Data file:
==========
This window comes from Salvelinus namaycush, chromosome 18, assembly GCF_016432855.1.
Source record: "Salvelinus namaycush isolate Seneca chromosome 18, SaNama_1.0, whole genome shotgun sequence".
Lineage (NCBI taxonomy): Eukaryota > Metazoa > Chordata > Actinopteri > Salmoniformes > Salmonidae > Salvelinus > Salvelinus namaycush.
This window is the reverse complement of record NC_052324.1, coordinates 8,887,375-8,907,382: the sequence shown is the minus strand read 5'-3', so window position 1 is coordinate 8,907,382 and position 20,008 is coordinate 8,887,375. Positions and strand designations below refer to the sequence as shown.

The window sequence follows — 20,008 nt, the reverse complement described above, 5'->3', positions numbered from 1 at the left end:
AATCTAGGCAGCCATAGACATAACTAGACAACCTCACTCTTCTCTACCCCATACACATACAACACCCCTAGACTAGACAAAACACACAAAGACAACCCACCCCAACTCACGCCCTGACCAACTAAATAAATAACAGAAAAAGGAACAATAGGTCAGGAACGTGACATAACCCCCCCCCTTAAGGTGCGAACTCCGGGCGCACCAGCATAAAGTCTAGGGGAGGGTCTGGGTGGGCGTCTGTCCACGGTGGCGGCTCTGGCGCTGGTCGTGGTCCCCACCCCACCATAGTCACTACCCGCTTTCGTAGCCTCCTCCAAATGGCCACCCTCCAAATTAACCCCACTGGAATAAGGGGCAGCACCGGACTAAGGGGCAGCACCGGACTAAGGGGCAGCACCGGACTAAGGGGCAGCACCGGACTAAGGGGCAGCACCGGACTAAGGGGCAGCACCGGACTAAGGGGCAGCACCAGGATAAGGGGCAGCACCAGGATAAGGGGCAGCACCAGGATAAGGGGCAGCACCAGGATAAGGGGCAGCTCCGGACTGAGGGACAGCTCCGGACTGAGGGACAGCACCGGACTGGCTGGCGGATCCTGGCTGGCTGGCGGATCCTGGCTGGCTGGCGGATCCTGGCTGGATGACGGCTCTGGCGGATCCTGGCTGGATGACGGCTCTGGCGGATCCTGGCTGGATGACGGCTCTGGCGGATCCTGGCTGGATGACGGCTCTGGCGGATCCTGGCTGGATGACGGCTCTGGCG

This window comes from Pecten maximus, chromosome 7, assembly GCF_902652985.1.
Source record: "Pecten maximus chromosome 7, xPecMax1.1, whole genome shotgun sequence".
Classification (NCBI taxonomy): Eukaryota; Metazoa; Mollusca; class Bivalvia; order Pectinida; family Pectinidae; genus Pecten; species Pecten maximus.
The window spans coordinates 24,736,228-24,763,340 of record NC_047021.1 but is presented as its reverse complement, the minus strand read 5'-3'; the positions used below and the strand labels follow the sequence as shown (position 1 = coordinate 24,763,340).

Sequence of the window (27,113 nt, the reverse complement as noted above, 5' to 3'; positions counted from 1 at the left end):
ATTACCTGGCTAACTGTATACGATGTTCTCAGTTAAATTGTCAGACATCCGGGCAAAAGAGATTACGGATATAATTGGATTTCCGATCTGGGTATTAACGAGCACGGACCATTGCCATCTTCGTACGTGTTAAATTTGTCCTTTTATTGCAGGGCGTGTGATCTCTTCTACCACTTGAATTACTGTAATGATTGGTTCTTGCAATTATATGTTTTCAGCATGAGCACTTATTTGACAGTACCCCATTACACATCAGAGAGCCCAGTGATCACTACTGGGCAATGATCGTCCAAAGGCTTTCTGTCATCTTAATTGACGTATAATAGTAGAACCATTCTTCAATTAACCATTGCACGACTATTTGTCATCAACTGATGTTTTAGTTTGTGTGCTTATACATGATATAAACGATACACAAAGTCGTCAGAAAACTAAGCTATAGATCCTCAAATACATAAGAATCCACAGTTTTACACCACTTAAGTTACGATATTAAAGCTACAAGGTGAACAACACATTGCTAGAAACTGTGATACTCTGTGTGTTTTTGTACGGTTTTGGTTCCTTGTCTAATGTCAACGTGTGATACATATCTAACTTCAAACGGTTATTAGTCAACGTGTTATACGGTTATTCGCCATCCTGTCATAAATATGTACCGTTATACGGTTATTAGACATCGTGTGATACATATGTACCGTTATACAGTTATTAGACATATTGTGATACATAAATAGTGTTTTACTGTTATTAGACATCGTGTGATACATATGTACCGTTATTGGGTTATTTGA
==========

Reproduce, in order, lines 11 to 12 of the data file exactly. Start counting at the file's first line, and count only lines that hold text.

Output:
Sequence of the window (27,113 nt, the reverse complement as noted above, 5' to 3'; positions counted from 1 at the left end):
ATTACCTGGCTAACTGTATACGATGTTCTCAGTTAAATTGTCAGACATCCGGGCAAAAGAGATTACGGATATAATTGGATTTCCGATCTGGGTATTAACGAGCACGGACCATTGCCATCTTCGTACGTGTTAAATTTGTCCTTTTATTGCAGGGCGTGTGATCTCTTCTACCACTTGAATTACTGTAATGATTGGTTCTTGCAATTATATGTTTTCAGCATGAGCACTTATTTGACAGTACCCCATTACACATCAGAGAGCCCAGTGATCACTACTGGGCAATGATCGTCCAAAGGCTTTCTGTCATCTTAATTGACGTATAATAGTAGAACCATTCTTCAATTAACCATTGCACGACTATTTGTCATCAACTGATGTTTTAGTTTGTGTGCTTATACATGATATAAACGATACACAAAGTCGTCAGAAAACTAAGCTATAGATCCTCAAATACATAAGAATCCACAGTTTTACACCACTTAAGTTACGATATTAAAGCTACAAGGTGAACAACACATTGCTAGAAACTGTGATACTCTGTGTGTTTTTGTACGGTTTTGGTTCCTTGTCTAATGTCAACGTGTGATACATATCTAACTTCAAACGGTTATTAGTCAACGTGTTATACGGTTATTCGCCATCCTGTCATAAATATGTACCGTTATACGGTTATTAGACATCGTGTGATACATATGTACCGTTATACAGTTATTAGACATATTGTGATACATAAATAGTGTTTTACTGTTATTAGACATCGTGTGATACATATGTACCGTTATTGGGTTATTTGA